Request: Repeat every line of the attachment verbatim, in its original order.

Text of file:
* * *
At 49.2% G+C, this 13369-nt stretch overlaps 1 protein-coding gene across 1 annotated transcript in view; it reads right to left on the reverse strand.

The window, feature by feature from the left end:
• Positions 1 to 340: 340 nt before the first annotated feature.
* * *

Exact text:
At 49.2% G+C, this 13369-nt stretch overlaps 1 protein-coding gene across 1 annotated transcript in view; it reads right to left on the reverse strand.

The window, feature by feature from the left end:
• Positions 1 to 340: 340 nt before the first annotated feature.